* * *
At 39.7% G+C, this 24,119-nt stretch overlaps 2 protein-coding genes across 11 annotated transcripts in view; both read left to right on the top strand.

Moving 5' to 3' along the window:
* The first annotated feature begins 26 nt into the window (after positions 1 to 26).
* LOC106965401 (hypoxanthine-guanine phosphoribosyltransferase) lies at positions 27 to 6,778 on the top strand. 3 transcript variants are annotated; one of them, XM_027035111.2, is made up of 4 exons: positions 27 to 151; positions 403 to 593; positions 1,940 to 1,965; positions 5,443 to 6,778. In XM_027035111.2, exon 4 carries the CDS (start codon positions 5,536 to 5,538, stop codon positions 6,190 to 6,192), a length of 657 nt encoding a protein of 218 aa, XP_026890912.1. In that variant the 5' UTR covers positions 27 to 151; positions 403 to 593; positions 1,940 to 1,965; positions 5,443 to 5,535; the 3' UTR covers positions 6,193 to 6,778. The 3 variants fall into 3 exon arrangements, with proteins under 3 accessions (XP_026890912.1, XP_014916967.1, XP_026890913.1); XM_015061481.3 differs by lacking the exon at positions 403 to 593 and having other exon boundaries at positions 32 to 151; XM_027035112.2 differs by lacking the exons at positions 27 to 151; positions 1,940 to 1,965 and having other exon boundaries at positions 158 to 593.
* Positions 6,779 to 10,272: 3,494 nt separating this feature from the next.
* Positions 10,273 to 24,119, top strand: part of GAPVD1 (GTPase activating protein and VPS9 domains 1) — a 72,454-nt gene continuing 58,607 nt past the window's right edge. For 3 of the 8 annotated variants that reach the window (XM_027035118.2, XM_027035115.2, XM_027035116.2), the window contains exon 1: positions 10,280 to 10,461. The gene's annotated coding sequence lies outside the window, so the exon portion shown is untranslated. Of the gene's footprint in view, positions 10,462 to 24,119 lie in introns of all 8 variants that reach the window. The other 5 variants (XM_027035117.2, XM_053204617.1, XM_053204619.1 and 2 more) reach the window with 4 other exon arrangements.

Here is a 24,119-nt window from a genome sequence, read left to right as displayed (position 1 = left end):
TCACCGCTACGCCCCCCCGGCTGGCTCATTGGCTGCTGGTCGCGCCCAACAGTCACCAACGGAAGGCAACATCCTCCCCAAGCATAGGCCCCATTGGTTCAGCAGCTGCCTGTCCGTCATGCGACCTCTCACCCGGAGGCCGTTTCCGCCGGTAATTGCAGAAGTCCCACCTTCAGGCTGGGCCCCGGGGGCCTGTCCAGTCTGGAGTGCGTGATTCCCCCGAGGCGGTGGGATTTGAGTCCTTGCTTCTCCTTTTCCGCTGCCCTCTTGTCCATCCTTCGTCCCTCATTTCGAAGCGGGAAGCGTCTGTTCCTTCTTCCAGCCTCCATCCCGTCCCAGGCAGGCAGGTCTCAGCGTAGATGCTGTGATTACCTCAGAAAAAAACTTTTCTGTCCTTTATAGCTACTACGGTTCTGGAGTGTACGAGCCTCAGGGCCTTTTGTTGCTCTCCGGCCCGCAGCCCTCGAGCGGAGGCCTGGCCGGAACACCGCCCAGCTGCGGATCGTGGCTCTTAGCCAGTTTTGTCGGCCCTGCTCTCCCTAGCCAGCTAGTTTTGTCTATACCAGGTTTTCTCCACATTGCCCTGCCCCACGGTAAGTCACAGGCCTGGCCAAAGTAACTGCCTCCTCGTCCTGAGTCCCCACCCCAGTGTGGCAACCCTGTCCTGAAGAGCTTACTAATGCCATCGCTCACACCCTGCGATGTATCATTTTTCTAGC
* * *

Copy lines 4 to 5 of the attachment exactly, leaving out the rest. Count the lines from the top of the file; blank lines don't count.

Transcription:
* LOC106965401 (hypoxanthine-guanine phosphoribosyltransferase) lies at positions 27 to 6,778 on the top strand. 3 transcript variants are annotated; one of them, XM_027035111.2, is made up of 4 exons: positions 27 to 151; positions 403 to 593; positions 1,940 to 1,965; positions 5,443 to 6,778. In XM_027035111.2, exon 4 carries the CDS (start codon positions 5,536 to 5,538, stop codon positions 6,190 to 6,192), a length of 657 nt encoding a protein of 218 aa, XP_026890912.1. In that variant the 5' UTR covers positions 27 to 151; positions 403 to 593; positions 1,940 to 1,965; positions 5,443 to 5,535; the 3' UTR covers positions 6,193 to 6,778. The 3 variants fall into 3 exon arrangements, with proteins under 3 accessions (XP_026890912.1, XP_014916967.1, XP_026890913.1); XM_015061481.3 differs by lacking the exon at positions 403 to 593 and having other exon boundaries at positions 32 to 151; XM_027035112.2 differs by lacking the exons at positions 27 to 151; positions 1,940 to 1,965 and having other exon boundaries at positions 158 to 593.
* Positions 6,779 to 10,272: 3,494 nt separating this feature from the next.